Review by Ilse Scheepers
From a kernel of personal history - the survival of her ancestor George Hills in a catastrophic shipwreck - Jane Rawson has spun an eerie, disquieting tale about the nature of survival and the connection between the human world and the animal one.
Rawson takes things in a startling direction early on, bringing to mind the New Weird fiction of authors like China Mieville: as well as a wholly human protagonist, one of her key characters is an alien from another dimension who takes the form of an octopus. I always knew they were up to something, the slimy things.
But unlike Mieville and his cohort, Rawson keeps a tight grip on the narrative, never letting it spill into the absurd. Her ability to keep its feet firmly rooted in historical fiction, with just a tinge of the strange is what makes this a fantastic read.
From the Wreck tells the remarkable story of George Hills, who survived the sinking of the steamship Admella off the South Australian coast in 1859. Haunted by his memories and the disappearance of a fellow survivor, George's fractured life is intertwined with that of a woman from another dimension, seeking refuge on Earth. This is a novel imbued with beauty and feeling, filled both with existential loneliness and a deep awareness that all life is interdependent.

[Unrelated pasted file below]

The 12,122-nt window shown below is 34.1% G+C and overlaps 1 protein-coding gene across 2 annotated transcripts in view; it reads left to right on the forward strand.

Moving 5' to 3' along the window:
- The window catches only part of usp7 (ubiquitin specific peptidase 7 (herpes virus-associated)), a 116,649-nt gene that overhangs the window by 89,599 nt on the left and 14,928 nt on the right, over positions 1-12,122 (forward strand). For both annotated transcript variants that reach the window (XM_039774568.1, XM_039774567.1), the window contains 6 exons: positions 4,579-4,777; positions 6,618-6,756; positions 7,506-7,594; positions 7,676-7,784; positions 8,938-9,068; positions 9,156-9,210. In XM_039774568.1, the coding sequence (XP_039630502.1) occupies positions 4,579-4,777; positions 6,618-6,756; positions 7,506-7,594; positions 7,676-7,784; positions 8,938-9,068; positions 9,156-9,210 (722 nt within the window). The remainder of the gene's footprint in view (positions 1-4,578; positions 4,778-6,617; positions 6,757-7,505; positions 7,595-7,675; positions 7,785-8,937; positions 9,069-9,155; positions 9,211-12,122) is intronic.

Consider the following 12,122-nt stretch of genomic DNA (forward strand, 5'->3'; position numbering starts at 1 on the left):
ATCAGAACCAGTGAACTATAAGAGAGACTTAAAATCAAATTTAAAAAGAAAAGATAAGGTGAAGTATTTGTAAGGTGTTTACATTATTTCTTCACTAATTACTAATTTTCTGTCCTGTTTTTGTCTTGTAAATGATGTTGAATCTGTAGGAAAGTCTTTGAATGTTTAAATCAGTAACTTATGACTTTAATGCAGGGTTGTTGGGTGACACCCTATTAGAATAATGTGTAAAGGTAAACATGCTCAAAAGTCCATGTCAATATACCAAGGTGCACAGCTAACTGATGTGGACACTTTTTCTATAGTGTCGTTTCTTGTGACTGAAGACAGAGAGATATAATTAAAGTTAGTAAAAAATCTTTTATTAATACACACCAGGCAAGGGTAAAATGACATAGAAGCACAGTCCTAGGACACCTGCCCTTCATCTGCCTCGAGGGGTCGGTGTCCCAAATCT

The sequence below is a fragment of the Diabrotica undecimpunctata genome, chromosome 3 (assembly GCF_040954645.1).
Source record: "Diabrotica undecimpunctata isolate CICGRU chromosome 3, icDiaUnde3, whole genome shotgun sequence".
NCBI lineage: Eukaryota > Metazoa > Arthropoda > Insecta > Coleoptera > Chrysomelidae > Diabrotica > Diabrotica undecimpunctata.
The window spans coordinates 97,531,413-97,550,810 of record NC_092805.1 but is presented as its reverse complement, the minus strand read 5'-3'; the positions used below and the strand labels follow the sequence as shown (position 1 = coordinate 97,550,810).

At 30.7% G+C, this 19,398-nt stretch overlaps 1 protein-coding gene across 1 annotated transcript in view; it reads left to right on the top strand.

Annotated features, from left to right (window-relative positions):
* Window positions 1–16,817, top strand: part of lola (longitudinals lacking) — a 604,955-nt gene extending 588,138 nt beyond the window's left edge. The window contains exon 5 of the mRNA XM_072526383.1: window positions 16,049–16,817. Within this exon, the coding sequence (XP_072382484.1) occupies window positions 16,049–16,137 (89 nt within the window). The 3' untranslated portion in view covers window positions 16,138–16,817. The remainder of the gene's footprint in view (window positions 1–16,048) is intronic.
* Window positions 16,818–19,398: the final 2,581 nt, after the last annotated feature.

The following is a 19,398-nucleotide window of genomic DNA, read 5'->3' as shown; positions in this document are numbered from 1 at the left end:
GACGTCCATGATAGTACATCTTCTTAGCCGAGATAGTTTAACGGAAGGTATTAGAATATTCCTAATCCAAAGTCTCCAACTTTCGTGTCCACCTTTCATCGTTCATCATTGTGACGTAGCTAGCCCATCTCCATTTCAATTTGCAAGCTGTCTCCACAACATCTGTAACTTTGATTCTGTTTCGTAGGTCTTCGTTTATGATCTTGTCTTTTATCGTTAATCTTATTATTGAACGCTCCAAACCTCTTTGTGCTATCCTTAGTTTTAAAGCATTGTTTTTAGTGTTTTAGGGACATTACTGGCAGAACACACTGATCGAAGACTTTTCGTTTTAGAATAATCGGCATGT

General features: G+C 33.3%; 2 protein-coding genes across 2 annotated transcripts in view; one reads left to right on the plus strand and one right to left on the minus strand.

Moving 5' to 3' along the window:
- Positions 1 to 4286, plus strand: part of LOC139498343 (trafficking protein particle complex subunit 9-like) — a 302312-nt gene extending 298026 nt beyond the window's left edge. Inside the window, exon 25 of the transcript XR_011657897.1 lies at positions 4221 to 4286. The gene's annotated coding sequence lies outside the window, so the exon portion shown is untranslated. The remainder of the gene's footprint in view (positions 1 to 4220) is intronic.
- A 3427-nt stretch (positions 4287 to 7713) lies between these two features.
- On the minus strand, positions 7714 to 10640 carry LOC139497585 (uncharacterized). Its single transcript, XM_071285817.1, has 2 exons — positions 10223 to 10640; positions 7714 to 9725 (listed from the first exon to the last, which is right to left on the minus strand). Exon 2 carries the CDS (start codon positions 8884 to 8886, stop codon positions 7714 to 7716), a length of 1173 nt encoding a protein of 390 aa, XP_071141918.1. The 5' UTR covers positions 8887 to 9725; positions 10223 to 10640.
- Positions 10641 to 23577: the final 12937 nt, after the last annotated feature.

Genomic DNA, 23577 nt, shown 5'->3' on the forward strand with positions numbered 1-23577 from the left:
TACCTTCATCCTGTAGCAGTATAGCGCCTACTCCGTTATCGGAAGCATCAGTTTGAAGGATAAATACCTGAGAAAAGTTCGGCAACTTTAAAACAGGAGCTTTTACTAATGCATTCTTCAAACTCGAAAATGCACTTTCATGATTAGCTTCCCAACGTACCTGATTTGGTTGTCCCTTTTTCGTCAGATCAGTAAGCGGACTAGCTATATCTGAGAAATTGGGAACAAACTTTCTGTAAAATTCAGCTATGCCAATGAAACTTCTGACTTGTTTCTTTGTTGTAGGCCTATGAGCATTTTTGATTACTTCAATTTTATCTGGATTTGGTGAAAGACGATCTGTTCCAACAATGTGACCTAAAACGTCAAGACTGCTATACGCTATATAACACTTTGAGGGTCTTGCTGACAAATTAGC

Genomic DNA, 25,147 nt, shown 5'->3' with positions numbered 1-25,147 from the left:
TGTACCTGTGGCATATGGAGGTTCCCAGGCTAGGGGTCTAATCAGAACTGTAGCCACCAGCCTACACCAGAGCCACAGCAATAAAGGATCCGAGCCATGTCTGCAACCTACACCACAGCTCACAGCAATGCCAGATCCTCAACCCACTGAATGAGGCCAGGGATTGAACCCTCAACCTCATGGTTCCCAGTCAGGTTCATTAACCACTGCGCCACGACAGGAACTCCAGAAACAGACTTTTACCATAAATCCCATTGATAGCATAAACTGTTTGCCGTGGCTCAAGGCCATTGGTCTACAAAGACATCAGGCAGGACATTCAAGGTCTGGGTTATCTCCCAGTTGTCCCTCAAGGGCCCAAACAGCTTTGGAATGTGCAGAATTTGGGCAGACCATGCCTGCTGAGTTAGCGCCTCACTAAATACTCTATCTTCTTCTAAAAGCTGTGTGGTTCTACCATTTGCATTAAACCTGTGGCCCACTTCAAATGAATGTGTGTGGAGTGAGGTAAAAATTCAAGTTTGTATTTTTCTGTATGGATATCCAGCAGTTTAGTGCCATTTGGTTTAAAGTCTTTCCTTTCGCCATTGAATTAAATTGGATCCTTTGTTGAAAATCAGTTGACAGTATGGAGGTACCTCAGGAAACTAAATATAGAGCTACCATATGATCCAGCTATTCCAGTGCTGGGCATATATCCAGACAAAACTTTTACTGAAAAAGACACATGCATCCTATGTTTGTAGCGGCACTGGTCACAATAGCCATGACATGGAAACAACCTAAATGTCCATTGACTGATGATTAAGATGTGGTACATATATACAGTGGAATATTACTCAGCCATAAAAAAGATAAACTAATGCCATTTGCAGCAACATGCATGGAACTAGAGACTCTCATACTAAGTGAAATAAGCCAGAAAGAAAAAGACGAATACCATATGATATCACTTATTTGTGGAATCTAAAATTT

About the Author
Jane Rawson grew up in Canberra. During years as a travel editor and writer, mostly for Lonely Planet, she dawdled around the streets of San Francisco, Prague and Phnom Penh and left smitten. She has also worked as the Environment Editor for news website The Conversation. She likes cats, quiet, minimal capitalisation, and finding out that everything is going to be OK.
‘It’s hard to find the right words to praise this novel. I think we need a whole new critical vocabulary to be invented. Rawson recreates a vanished historical world with utterly convincing characters as well as inhabits the mind of a cephalopod alien and make us feel, in both cases, yes, that’s exactly how it is. Jane Rawson's writing is mysterious, chilling and tender. The book is a sort of miracle.’ Lian Hearn
Number Of Pages: 272
Published: 1st March 2017
Publisher: Transit Lounge Publishing
Country of Publication: AU
Weight (kg): 0.35